Brazil court revokes license for Canadian gold mine in Amazon


Reuters –

27 June 2014

A federal court has revoked the environmental license for a large gold mine planned by Belo Sun Mining Corp on the Xingu River in the Amazon, ruling that the company had failed to assess the impact on local indigenous communities.

The ruling published on Tuesday can be appealed. Belo Sun’s stock fell 7 percent on the Toronto Stock Exchange to 19 Canadian cents.

“This is an important victory for justice. It can still go to an appeals court, but we think it will be difficult to overturn,” said Helena Palmquist, a spokeswoman for the federal prosecutors office in the northern state of Para.

The Volta Grande, or Big Bend, open-pit project is slated to start operating in 2016 and become Brazil’s largest gold mine. It is next to another controversial project, Belo Monte, which is designed to become the worlds third largest hydroelectric dam and has also been the target of lawsuits by prosecutors.

Belo Sun could not immediately be reached for comment, but the Toronto-based company said in a news release that a federal judge in Para had ruled that the company needed to complete an indigenous study for its preliminary license to be valid.

To this end, Belo Sun said it had engaged a local environmental consultancy in January to carry out the study and is waiting for government approval, which it expects shortly, to be able to access indigenous lands. Belo Sun expects the study will take five months.

Judge Claudio Henrique de Pina said it was “unquestionable” that the mine would have a “negative and irreversible” impact on the quality of life and cultural heritage of the Paquiçamba, Arara da Volta Grande and Ituna/Itatá indigenous communities that straddle the Xingu river.

The licensing process for the mine cannot go ahead without studying the impact on the local communities that are already being affected by the Belo Monte dam, he ruled, agreeing with environmentalists who say the double impact of the two massive projects on the Indians’ habitat has not been properly studied.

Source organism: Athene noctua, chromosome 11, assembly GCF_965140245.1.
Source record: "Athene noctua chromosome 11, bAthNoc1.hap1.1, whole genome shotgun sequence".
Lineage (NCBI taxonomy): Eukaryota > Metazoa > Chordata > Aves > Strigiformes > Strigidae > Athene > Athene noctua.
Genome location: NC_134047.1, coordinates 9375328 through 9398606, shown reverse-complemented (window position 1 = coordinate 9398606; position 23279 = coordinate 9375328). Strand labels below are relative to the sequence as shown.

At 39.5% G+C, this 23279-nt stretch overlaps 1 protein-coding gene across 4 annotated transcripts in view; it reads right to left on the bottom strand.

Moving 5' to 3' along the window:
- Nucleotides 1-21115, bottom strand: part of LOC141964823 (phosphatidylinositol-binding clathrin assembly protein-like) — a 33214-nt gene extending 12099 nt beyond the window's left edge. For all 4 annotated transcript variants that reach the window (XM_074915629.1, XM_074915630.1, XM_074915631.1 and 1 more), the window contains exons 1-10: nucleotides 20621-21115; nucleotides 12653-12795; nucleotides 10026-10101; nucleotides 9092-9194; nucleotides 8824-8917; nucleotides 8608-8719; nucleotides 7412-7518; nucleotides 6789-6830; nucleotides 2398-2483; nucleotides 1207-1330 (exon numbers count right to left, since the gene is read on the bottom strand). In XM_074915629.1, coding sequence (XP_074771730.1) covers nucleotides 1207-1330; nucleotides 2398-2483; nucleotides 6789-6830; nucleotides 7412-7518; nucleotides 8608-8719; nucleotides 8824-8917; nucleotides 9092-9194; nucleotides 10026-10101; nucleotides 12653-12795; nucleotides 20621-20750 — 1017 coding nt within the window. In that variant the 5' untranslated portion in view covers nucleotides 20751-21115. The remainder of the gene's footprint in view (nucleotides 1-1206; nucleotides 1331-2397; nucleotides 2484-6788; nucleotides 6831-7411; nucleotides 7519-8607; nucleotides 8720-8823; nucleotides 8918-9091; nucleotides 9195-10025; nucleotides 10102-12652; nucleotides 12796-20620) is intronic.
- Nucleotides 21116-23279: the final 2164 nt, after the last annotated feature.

Brazil’s federal Indian affairs agency, Funai, said in December that the biggest impact on the Indian communities that live along a 100-km (60-mile) stretch of the river will be a drop in water flows by 80 percent to 90 percent when the Belo Monte dam starts up.

Belo Sun, a small company with a market value of about C$50 million ($46.07 million), estimates average production of 313,100 ounces of gold per year over a mine life of 10 years, with production starting in early 2016, according to a pre-feasibility study published in May.

The study found that 2.8 million ounces of its estimated 4.7 million ounces of measured and indicated gold resources were economically viable reserves, but it said recent exploration work could boost reserves and extend the life of the mine. ($1 = 1.0853 Canadian Dollars) (Reporting by Anthony Boadle in Brasilia. Additional reporting by Nicole Mordant in Vancouver; Editing by Jonathan Oatis)


Brazil revokes Canadian Belo Sun’s license to gold mine in Amazon

Cecilia Jamasmie –

26 June 2014

Ruling says Belo Sun Mining Corp. has failed to study the impact on Amazon communities.

A Brazilian federal court has revoked Canadian miner Belo Sun Mining’s license for the Volta Grande project, which would have become the country’s largest gold mine, in the Amazonic state of Para.

The ruling, which established the miner failed to assess the impact on local indigenous communities, is a major blow to Belo Sun’s ambitions, Amazon Watch’s Brazil Program Consultant Christian Poirier told

He added the court decision sets a considerably higher legal standard for environmental licenses, but — since it is appealable — could be easily overturned.

In a brief statement, the Toronto-based company only said it had been asked to complete an indigenous study in accordance with the reference terms of FUNAI, the Brazilian indigenous authority.

It added the company expects the study will take five months and that it anticipates receiving the authorization from FUNAI to access the indigenous lands shortly.

The $750 million Volta Grande, or Big Ben, open-pit project is on the Xingu River, a tributary of the Amazon. It is expected to produce more than 300,000 ounces per annum over its 10-year life.

Opponents of the project, suspended since November, fear its vicinity to the controversial Belo Monte dam complex —which is designed to become the world’s third largest dam— “may lead to devastating and irreversible consequences … for the quality of life and cultural heritage of indigenous peoples and their territories.”

Volta Grande is supposed to begin operating in 2016. Shares in Belo Sun were down almost 10% to 0.185 at 12:23 pm ET.